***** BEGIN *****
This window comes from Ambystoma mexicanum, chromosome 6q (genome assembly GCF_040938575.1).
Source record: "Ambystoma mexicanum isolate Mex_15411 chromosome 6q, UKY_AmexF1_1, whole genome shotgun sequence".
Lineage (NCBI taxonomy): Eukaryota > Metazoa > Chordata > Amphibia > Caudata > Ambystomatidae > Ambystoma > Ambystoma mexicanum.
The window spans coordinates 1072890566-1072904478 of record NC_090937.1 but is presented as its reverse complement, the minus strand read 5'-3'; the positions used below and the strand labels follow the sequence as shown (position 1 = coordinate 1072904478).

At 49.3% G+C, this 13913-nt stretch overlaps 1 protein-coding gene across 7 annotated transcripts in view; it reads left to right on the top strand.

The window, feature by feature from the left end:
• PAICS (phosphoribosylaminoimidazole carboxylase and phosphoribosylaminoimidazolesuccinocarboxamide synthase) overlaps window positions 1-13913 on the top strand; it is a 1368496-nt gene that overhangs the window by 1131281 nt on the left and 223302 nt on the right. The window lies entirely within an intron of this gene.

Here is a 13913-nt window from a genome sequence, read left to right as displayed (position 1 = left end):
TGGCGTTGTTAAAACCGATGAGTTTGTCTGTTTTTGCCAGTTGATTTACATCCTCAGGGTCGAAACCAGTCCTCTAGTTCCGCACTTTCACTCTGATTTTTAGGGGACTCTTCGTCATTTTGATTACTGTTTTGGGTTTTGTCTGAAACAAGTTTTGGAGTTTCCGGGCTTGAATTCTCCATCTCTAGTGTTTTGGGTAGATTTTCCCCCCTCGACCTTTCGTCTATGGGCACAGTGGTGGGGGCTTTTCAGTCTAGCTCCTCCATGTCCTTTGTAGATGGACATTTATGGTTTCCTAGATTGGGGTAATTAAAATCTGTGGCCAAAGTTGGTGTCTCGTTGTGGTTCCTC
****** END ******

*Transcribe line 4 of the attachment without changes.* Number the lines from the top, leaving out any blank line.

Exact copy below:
The window spans coordinates 1072890566-1072904478 of record NC_090937.1 but is presented as its reverse complement, the minus strand read 5'-3'; the positions used below and the strand labels follow the sequence as shown (position 1 = coordinate 1072904478).